Today's Ebay is more of a store than an auction site.   I would bet that upwards of 80% of the violin listings don't sell because of the ridiculous asking prices.   As Jacob said, you do need tall waders and lots of patience - which I have mostly lost - to sift through the muck and find a decent offering.   And you can bet that that one decent offering will receive attention from lots of folks worldwide.

 

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Don't like to wait 6 days to bid and watch the crowd gather, unless I have lots to spend. I much prefer BIN if I'm lucky and can get there first. Shipping these days is the biggest deal killer.

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2 hours ago, Mystic said:

As a bottom feeder, I’ve found ugly, dirty and abused worthless crap that (eventually) sound very nice. And that’s the thrill of it!

 

28 minutes ago, Violadamore said:

Yup.  :)

Two "bottom feeders"!

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10 minutes ago, jacobsaunders said:

 

Two "bottom feeders"

There, there, Jacob, we can't all be doing the exciting stuff on eBay.  Someone's got to be on hand to pick up the pieces when a soloist backs over their Strad.  Good thing you are, too.  :P:lol:;)

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6 hours ago, Garth E. said:

I've shopped on E-Bay for at least 20 years and I still feel there's a stigma attached to admitting you bought something there.

I agree, and I suppose it is because some folks know how much crap is peddled there so ALL Ebay purchases must be suspect.   Plus, musicians are told not to try to find an instrument on Ebay, and are sometimes derided when they bring their purchases to a shop.   So, as a dealer, when I tell a potential customer, "I got this great fiddle on Ebay", they may be less enthused than if I had bought it through a major auction house.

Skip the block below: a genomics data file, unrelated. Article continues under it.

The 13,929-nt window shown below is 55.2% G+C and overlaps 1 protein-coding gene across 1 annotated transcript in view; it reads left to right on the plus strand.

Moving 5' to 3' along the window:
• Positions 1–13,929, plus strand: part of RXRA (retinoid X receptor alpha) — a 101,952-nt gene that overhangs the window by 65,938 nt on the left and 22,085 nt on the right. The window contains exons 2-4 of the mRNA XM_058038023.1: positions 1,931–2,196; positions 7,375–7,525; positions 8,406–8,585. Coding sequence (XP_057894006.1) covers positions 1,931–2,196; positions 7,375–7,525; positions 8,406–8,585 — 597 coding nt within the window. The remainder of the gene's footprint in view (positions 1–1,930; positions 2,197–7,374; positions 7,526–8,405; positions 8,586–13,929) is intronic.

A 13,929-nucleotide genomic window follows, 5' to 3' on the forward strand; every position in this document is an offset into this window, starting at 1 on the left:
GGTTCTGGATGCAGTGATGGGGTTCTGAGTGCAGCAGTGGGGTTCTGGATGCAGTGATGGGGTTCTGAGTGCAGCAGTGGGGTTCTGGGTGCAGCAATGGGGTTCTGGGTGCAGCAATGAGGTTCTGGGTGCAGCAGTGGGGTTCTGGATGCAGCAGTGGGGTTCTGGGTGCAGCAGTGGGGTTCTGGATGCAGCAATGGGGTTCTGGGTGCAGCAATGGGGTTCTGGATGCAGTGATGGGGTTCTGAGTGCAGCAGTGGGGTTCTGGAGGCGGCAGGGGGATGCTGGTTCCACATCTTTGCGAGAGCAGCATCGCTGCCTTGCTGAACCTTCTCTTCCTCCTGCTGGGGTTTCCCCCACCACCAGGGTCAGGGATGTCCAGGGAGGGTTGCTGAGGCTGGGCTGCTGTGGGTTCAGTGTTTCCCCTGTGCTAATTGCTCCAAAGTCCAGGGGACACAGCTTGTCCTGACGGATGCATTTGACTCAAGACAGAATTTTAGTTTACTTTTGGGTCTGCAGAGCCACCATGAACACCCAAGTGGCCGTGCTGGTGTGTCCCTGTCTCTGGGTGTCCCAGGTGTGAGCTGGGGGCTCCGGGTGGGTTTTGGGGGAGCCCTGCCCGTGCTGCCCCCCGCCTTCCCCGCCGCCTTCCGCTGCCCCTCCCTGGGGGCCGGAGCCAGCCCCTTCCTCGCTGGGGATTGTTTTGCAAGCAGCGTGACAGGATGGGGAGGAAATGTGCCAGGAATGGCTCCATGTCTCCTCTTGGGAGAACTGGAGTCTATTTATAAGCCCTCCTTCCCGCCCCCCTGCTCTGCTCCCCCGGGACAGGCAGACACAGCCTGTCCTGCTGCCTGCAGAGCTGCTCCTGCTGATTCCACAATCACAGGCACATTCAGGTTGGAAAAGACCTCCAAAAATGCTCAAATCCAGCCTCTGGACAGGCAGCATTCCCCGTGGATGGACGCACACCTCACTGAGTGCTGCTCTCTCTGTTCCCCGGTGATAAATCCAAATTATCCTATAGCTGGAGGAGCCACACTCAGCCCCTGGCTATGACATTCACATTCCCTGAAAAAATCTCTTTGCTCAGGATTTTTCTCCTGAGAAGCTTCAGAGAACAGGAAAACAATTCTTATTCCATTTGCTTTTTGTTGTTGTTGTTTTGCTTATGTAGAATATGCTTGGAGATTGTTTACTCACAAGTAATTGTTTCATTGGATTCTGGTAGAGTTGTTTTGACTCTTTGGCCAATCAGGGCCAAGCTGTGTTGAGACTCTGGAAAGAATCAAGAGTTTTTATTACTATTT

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Thank-you bottom feeders. I feel much more comfortable now showing off my wayward violins. My violins are "the least of" specimens of collectability, but if there is a possible history to explore ...it's no longer junk in my eyes. I'll be posting a few more pictures of my old violins. I only have my 3/4 up right now.

Edited by Garth E.

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4 minutes ago, Brad H said:

I agree, and I suppose it is because some folks know how much crap is peddled there so ALL Ebay purchases must be suspect.   Plus, musicians are told not to try to find an instrument on Ebay, and are sometimes derided when they bring their purchases to a shop.   So, as a dealer, when I tell a potential customer, "I got this great fiddle on Ebay", they may be less enthused than if I had bought it through a major auction house.

A lot of stuff from "major auction houses" winds up on eBay, and sometimes, as I recently experienced, the eBay offering is the more attractive deal.  :lol::)

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56 minutes ago, Shelbow said:

If you spend all day on ebay then you can get good things :wub:

Carpal tunnel syndrome and square eyes?

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Just now, Dave Slight said:

Carpal tunnel syndrome and square eyes?

Sounds perfect to me, better than Netflix. 

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1 hour ago, Shelbow said:

If you spend all day on ebay then you can get good things :wub:

I suspect we have have crossed swords at the Bay of e.

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1 minute ago, Mystic said:

I suspect we have have crossed swords at the Bay of e.

Probably, I'm pretty sure I am always bidding against the same people. A lot of times I don't win things. I look in lots of different places for stuff and I prefer to buy things straightway rather than wait for an auction.

It's mainly because I have to work from home, otherwise I would be busier with other things. I'm trying to concentrate on making bows at the moment and limit my ebay exposure :ph34r:.